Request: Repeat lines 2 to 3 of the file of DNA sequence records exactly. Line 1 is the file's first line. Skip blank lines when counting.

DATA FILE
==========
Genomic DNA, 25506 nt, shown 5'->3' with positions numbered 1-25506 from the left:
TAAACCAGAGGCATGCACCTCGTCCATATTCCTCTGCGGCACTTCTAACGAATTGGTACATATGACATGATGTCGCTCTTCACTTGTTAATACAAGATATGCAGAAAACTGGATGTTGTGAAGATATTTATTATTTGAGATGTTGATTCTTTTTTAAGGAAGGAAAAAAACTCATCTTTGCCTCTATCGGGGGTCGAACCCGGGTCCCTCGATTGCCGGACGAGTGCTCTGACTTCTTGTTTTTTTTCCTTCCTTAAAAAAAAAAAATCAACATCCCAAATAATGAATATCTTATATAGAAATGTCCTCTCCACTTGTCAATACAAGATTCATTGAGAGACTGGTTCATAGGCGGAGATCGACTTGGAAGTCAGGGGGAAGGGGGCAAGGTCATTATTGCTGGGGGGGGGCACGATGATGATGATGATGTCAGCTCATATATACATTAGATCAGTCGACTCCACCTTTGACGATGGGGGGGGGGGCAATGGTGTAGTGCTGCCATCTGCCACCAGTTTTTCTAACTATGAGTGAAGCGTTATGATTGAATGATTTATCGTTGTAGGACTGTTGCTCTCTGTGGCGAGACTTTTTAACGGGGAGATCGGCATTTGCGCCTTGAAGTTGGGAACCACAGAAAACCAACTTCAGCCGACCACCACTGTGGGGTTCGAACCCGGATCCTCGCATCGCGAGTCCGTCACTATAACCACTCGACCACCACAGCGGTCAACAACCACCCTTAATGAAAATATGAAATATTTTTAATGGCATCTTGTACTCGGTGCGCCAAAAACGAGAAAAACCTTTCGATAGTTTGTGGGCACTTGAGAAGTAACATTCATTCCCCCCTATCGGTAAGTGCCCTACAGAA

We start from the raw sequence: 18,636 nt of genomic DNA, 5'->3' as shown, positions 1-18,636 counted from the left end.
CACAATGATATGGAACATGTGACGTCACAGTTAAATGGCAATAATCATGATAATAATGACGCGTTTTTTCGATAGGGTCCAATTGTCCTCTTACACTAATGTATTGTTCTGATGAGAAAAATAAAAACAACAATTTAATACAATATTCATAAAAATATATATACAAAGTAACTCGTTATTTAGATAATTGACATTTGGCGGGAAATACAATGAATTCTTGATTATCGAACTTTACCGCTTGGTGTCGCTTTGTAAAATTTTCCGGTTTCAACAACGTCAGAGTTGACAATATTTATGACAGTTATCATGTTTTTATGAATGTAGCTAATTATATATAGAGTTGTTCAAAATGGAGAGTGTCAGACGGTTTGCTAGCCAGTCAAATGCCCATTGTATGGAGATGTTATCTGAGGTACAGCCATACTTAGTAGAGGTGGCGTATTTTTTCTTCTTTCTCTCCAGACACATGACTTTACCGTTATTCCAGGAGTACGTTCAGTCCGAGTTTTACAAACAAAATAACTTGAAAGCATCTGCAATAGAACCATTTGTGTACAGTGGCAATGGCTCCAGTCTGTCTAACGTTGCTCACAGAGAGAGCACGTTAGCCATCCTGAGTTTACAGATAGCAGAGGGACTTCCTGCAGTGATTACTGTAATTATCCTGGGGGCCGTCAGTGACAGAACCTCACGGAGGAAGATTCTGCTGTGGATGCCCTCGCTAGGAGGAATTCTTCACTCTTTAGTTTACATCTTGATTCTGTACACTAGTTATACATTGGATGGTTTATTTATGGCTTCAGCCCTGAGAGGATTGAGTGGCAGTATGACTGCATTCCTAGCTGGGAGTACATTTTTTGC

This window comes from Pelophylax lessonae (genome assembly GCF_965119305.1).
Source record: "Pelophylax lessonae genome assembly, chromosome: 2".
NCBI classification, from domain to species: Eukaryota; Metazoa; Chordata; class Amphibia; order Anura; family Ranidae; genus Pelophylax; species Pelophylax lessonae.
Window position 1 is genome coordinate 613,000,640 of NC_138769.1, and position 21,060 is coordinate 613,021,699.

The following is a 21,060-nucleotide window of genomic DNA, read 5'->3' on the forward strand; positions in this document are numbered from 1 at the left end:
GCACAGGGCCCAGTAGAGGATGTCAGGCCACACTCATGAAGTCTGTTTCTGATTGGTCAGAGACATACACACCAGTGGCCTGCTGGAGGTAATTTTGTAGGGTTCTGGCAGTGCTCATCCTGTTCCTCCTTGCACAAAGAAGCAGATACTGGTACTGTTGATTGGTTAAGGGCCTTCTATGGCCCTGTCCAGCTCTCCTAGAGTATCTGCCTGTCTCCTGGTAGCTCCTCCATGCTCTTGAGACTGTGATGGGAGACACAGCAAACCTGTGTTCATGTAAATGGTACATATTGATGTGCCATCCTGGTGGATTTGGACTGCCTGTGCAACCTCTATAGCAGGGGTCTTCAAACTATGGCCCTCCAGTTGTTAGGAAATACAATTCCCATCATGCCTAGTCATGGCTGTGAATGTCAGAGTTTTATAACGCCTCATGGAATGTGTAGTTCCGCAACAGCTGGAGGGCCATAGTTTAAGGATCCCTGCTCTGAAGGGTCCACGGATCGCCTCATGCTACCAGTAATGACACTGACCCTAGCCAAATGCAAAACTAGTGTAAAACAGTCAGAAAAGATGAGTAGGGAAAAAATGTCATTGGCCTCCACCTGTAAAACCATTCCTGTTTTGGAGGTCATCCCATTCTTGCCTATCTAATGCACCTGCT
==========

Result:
TAAACCAGAGGCATGCACCTCGTCCATATTCCTCTGCGGCACTTCTAACGAATTGGTACATATGACATGATGTCGCTCTTCACTTGTTAATACAAGATATGCAGAAAACTGGATGTTGTGAAGATATTTATTATTTGAGATGTTGATTCTTTTTTAAGGAAGGAAAAAAACTCATCTTTGCCTCTATCGGGGGTCGAACCCGGGTCCCTCGATTGCCGGACGAGTGCTCTGACTTCTTGTTTTTTTTCCTTCCTTAAAAAAAAAAAATCAACATCCCAAATAATGAATATCTTATATAGAAATGTCCTCTCCACTTGTCAATACAAGATTCATTGAGAGACTGGTTCATAGGCGGAGATCGACTTGGAAGTCAGGGGGAAGGGGGCAAGGTCATTATTGCTGGGGGGGGGCACGATGATGATGATGATGTCAGCTCATATATACATTAGATCAGTCGACTCCACCTTTGACGATGGGGGGGGGGGCAATGGTGTAGTGCTGCCATCTGCCACCAGTTTTTCTAACTATGAGTGAAGCGTTATGATTGAATGATTTATCGTTGTAGGACTGTTGCTCTCTGTGGCGAGACTTTTTAACGGGGAGATCGGCATTTGCGCCTTGAAGTTGGGAACCACAGAAAACCAACTTCAGCCGACCACCACTGTGGGGTTCGAACCCGGATCCTCGCATCGCGAGTCCGTCACTATAACCACTCGACCACCACAGCGGTCAACAACCACCCTTAATGAAAATATGAAATATTTTTAATGGCATCTTGTACTCGGTGCGCCAAAAACGAGAAAAACCTTTCGATAGTTTGTGGGCACTTGAGAAGTAACATTCATTCCCCCCTATCGGTAAGTGCCCTACAGAA

We start from the raw sequence: 18,636 nt of genomic DNA, 5'->3' as shown, positions 1-18,636 counted from the left end.